At present, biscuits in the second category are not taxed by the Centre, but have a 4.5-14.5 per cent value-added tax, depending on the state.
Biscuit makers are opposing higher taxes. Parle-G, which produces popular glucose biscuits, wants it to be in the lowest tax slab — 5 per cent. They argue it is consumed by the poor and distributed at anganwadi centres.
On Saturday, the Council, chaired by Union Finance Minister (FM) Arun Jaitley and comprising FMs of states or their representatives, will decide on the rates for seven goods — biscuits, gold, textiles, handicrafts, footwear, bidis and agricultural implements. The final call on the fitment of rates might be a political one, but some petitioners to the Council are already giving it a political tinge.
For instance, Hindustan Unilever (HUL), the maker of Surf Excel, Rin, Vim and Wheel, has pitched for a lower GST rate, citing Prime Minister Narendra Modi’s Swachh Bharat campaign.
At its previous meeting in Srinagar earlier this month, the GST Council cleared rates for 1,211 goods and 500 services.
On the demand for a low GST rate for biscuits, an official said the Council would look at the current tax incidence before deciding on it. Experts claim there should be a third category — of biscuits priced at Rs 500 per kg. These should be taxed at 28 per cent, said M S Mani, senior director, Deloitte.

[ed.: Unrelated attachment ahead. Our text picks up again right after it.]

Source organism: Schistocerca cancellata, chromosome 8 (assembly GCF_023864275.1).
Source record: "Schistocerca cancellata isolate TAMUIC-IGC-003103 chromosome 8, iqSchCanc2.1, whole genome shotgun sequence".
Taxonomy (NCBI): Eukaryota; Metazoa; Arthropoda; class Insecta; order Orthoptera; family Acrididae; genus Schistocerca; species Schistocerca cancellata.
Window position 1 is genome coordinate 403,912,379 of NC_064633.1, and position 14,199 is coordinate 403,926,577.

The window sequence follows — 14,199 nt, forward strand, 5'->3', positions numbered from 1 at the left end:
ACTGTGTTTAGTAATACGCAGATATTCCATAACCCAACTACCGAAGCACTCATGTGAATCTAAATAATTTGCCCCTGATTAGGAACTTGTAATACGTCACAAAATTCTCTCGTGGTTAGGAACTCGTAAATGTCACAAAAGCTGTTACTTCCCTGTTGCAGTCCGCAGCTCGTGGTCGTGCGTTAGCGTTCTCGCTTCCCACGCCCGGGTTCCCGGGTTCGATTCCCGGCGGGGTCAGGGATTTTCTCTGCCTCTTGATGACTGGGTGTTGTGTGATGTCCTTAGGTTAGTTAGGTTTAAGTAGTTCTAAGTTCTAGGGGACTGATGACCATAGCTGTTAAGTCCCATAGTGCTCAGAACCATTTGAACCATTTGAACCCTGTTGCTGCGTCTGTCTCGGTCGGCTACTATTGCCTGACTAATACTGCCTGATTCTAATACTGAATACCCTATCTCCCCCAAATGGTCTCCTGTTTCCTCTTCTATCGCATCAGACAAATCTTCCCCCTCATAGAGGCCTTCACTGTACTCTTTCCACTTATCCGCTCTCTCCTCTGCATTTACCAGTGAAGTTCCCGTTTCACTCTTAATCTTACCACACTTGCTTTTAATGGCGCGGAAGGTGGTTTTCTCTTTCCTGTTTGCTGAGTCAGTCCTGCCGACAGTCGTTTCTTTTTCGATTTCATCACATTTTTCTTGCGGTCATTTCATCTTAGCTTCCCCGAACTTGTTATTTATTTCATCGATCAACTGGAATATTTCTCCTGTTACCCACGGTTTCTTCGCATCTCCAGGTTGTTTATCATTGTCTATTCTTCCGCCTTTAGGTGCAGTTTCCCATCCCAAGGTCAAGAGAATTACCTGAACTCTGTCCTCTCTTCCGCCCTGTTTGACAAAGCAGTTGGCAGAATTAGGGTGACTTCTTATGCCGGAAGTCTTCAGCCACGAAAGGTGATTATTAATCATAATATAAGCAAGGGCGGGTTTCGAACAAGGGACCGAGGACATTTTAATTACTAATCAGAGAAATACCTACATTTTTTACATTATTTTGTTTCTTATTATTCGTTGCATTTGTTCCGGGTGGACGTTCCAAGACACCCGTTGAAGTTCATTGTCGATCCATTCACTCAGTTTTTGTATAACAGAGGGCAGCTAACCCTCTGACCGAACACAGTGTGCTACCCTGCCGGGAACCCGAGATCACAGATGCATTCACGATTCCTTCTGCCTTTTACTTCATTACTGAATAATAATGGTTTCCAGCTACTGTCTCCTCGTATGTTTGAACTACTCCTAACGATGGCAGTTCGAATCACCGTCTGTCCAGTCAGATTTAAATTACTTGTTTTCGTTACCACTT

“Low-price-high-nutrition biscuits should be taxed at five per cent, those priced between Rs 100 a kg and Rs 500 a kg at 12 or 18 per cent, and those priced higher at 28 per cent,” he said.
HUL’s demand would be considered under the light of the current incidence of tax.
“They want an 18 per cent tax, if not lower,” said a government official, adding that at present detergents attracted a tax of 28 per cent.
This might be a blow for Jammu and Kashmir and some states in the Northeast, which handcrafts is a big employer. At present there is no central tax on handicrafts; some states also exempt it for levy.
The Center is also likely to propose there should be no distinction between handmade and machine-made items. “For instance, a machine-made shawl is priced at Rs 500 and a handmade one at Rs 5,000. If a person can shell out so much for a handmade item, they might as well pay a higher tax on it,” said an official.
The fitment committee has also proposed to tax handmade furniture at 28 per cent.
The official quoted above said it was difficult to specify if a piece of furniture was handmade. “Fakes are often sold under the guise of handmade,” he said.
According to the proposal, if marble was taxed at 28 per cent, handicraft made from it should also be taxed at the same rate. “Similarly, if bamboo is taxed at 18 per cent, handicrafts made from it should also be taxed at the same rate,” the official said.
Mani of Deloitte said taxing handicraft at same rate as the material would avoid classification disputes.
The Centre is also likely press for a 5 per cent tax on gold as it believes it is not for mass consumption or lower income groups. Currently, it attracts an excise duty of 1 per cent and VAT of about 1 per cent.
“Although the tax incidence on gold will go up, the positive is there would be no distinct slab for it, keeping the four-tier GST rate structure intact,” . A 2-3 per cent rate would have destroyed the GST structure, added.
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